University of Pittsburgh, Carnegie Mellon University to share $10 million NIH grant to study mind-body relationships

November 03, 1999

PITTSBURGH, Nov. 4 -- The University of Pittsburgh and Carnegie Mellon University today announced that they have received a $10 million, five-year grant from the National Institutes of Health (NIH) to establish a Center for the Study of Mind-Body Interactions and Health.

The focus of the center, one of only five being funded nationwide, is to understand how the mind influences the development of and recovery from diverse diseases, including infectious diseases, osteoarthritis, early cardiovascular disease and breast cancer.

The grant further reinforces the strong ties between the universities that have helped to produce breakthroughs enhancing their reputations as world leaders in scientific and medical research.

"The fact that Pittsburgh will become the home to one of only five such centers to be established nationally is a tribute to its scientific leaders, provides further evidence of the strength of the city's two great research universities, and is a victory for the entire community," said University of Pittsburgh Chancellor Mark A. Nordenberg. "The selection decision underscores two very significant facts. The first is that this region's international reputation for pioneering medical research continues to grow. The second is that Pitt and Carnegie Mellon have a record of effective partnering that is virtually unique in American higher education. This very large and well-targeted grant gives us a special opportunity to build on that record in ways that should benefit people around the world."

"The new Mind-Body Center is built on the strengths of two outstanding research universities," said Carnegie Mellon President Jared L. Cohon. "Like other research collaborations between Carnegie Mellon and the University of Pittsburgh, it brings together world-class scientists to address the complex problems of our day. This latest collaboration will foster research breakthroughs that will broaden medical knowledge and improve mental and physical health outlooks for people everywhere."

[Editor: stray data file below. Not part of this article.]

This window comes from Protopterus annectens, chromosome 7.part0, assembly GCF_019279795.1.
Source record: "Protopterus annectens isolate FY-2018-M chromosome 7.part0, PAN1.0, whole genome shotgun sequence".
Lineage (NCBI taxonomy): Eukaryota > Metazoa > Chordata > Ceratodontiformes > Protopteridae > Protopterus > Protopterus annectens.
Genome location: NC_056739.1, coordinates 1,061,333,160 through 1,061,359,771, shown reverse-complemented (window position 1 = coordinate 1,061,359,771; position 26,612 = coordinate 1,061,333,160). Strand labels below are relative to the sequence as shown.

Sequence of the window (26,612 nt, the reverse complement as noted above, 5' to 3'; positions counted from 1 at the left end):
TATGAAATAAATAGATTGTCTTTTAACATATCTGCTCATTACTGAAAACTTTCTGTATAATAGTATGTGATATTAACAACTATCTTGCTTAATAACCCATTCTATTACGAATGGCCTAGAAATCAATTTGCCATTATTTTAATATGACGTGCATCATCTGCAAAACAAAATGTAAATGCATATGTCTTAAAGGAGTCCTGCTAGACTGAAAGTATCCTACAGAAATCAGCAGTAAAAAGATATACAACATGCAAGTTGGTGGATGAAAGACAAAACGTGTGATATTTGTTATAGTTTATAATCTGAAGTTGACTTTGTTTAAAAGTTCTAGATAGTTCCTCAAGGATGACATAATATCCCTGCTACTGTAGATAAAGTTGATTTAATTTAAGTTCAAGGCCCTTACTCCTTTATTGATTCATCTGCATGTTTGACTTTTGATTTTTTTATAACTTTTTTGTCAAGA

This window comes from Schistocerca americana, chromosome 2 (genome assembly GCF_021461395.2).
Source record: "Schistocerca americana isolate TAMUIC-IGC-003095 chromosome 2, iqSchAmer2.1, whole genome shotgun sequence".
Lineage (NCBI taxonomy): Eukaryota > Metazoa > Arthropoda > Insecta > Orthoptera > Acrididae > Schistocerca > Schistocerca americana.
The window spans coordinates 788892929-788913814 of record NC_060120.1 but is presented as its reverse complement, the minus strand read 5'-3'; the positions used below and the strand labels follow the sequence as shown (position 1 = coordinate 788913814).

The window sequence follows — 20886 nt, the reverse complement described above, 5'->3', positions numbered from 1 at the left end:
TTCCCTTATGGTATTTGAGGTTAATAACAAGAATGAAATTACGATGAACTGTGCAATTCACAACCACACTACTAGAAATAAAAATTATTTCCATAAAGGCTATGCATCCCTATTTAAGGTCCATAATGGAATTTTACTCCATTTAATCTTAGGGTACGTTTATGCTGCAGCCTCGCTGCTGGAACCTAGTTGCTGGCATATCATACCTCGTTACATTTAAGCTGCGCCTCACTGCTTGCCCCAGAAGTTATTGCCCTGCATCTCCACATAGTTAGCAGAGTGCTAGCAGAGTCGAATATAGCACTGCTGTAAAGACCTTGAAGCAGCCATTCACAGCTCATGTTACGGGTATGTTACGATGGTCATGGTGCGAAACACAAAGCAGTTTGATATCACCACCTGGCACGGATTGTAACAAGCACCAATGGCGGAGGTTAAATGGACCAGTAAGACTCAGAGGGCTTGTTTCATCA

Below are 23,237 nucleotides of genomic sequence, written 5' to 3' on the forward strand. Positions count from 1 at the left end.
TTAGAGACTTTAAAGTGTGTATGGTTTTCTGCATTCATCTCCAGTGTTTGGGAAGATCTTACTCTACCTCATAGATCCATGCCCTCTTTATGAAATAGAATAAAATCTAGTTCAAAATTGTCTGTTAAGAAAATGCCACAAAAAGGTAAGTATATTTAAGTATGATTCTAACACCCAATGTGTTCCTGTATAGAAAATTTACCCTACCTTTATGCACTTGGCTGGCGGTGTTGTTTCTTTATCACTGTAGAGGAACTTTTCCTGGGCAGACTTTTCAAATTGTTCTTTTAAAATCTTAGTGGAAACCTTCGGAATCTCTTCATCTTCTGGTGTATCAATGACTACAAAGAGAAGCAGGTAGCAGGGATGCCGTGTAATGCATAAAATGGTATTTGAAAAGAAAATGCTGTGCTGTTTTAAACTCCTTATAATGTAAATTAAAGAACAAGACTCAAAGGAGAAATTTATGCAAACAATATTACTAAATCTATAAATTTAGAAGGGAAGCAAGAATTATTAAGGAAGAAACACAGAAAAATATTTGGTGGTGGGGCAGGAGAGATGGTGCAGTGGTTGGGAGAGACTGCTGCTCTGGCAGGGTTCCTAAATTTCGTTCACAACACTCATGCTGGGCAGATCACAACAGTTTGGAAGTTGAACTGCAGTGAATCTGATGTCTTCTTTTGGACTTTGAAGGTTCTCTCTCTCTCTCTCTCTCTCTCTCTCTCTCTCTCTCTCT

"There is a growing realization that many of the ideas about mind-body relationships are similar across diseases and that knowledge learned about one disease may help us understand another," said Karen A. Matthews, Ph.D., professor of psychiatry, epidemiology and psychology at the University of Pittsburgh School of Medicine and Pitt principal investigator. "This is the first time the NIH has funded centers to study how beliefs, attitudes and emotions affect different diseases and how those can be developed, maintained and changed."

"The center has something in it for everyone - researchers, theorists and patients," added Michael F. Scheier, professor of psychology and co-principal investigator from Carnegie Mellon. "On one hand, it will allow us to test theoretical notions about how the mind and body interact to affect health. It also will allow us to develop interventions that are designed to enhance the quality and duration of life among people suffering from different kinds of chronic illnesses."

The grant recognizes the leading role that researchers at both Pitt and Carnegie Mellon have played in studying mind-body interactions and health. For example, individual studies done at the schools have shown that women with increased anger or hostility have a greater risk for coronary artery disease; people who have a larger support network of friends and relatives get sick less often than those who lead solitary lives; and osteoarthritis has the potential to compromise the health of family members as a result of the patient's negative responses to symptoms and the burden of providing emotional support and task assistance to the patient. The projects to be completed under the auspices of the new center will build upon knowledge obtained through these studies and others. They are: In addition to providing support for research projects, the Mind-Body Center also will offer training for health care professionals and researchers through summer institutes, lectures and small grants to stimulate new research projects. Supporting the work of the center are cores for data management, measurement and statistical resources and biological assessment. The center is funded by the NIH from October 1999 until September 2004.

The other four centers being funded in this unique NIH initiative include the University of Michigan School of Public Health, Department of Epidemiology, Ann Arbor, Mich.; University of Wisconsin Letters and Sciences, Department of Psychology, Madison, Wis.; University of Miami College of Arts and Sciences, Department of Psychology, Coral Gables, Fla.; and Ohio State University College of Medicine and Public Health, Department of Microbiology and Immunology, Columbus, Ohio.
-end-


University of Pittsburgh Medical Center

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